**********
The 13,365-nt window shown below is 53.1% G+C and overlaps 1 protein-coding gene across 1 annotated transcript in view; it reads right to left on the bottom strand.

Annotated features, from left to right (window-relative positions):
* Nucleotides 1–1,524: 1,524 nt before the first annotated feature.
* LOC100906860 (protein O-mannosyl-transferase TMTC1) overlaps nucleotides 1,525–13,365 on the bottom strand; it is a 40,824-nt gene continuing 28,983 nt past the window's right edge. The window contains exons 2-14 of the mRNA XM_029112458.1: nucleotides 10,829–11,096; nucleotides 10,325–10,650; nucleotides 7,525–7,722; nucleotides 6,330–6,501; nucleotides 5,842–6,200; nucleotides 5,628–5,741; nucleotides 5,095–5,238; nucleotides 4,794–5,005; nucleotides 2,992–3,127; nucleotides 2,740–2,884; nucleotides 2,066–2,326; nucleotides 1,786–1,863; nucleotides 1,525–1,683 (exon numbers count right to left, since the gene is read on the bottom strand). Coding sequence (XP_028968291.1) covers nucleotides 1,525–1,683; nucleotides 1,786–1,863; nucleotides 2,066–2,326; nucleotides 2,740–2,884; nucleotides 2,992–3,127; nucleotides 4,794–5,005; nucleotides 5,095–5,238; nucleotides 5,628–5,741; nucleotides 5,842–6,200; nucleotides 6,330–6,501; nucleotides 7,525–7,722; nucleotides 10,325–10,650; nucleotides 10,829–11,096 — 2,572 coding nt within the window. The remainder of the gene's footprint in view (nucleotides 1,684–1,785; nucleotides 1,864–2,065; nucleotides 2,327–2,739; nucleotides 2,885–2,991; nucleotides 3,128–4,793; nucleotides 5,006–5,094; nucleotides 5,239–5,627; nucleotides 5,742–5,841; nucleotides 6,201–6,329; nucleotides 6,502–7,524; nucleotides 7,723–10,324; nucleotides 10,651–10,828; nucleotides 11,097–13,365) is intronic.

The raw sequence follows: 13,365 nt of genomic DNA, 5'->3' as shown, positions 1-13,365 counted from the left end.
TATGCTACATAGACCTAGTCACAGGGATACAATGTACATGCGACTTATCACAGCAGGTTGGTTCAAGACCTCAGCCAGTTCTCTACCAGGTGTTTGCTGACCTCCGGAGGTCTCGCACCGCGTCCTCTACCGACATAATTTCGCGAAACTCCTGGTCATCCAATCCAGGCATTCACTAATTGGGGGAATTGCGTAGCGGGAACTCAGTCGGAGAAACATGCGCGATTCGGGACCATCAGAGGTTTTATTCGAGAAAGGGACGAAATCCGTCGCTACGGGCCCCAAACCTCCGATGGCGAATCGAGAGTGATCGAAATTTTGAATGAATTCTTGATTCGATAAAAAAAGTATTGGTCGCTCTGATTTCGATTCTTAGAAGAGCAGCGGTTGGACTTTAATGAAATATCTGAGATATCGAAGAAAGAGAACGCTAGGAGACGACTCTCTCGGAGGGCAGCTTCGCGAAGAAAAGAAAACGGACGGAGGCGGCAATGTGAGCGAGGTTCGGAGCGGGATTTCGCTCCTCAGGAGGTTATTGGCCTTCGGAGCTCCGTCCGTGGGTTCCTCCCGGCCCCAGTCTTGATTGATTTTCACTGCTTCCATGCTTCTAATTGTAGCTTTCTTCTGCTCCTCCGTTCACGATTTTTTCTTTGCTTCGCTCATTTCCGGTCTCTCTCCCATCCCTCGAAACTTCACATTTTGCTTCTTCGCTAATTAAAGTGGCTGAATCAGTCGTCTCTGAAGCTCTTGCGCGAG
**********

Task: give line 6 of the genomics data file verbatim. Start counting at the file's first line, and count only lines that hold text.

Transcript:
TATGCTACATAGACCTAGTCACAGGGATACAATGTACATGCGACTTATCACAGCAGGTTGGTTCAAGACCTCAGCCAGTTCTCTACCAGGTGTTTGCTGACCTCCGGAGGTCTCGCACCGCGTCCTCTACCGACATAATTTCGCGAAACTCCTGGTCATCCAATCCAGGCATTCACTAATTGGGGGAATTGCGTAGCGGGAACTCAGTCGGAGAAACATGCGCGATTCGGGACCATCAGAGGTTTTATTCGAGAAAGGGACGAAATCCGTCGCTACGGGCCCCAAACCTCCGATGGCGAATCGAGAGTGATCGAAATTTTGAATGAATTCTTGATTCGATAAAAAAAGTATTGGTCGCTCTGATTTCGATTCTTAGAAGAGCAGCGGTTGGACTTTAATGAAATATCTGAGATATCGAAGAAAGAGAACGCTAGGAGACGACTCTCTCGGAGGGCAGCTTCGCGAAGAAAAGAAAACGGACGGAGGCGGCAATGTGAGCGAGGTTCGGAGCGGGATTTCGCTCCTCAGGAGGTTATTGGCCTTCGGAGCTCCGTCCGTGGGTTCCTCCCGGCCCCAGTCTTGATTGATTTTCACTGCTTCCATGCTTCTAATTGTAGCTTTCTTCTGCTCCTCCGTTCACGATTTTTTCTTTGCTTCGCTCATTTCCGGTCTCTCTCCCATCCCTCGAAACTTCACATTTTGCTTCTTCGCTAATTAAAGTGGCTGAATCAGTCGTCTCTGAAGCTCTTGCGCGAG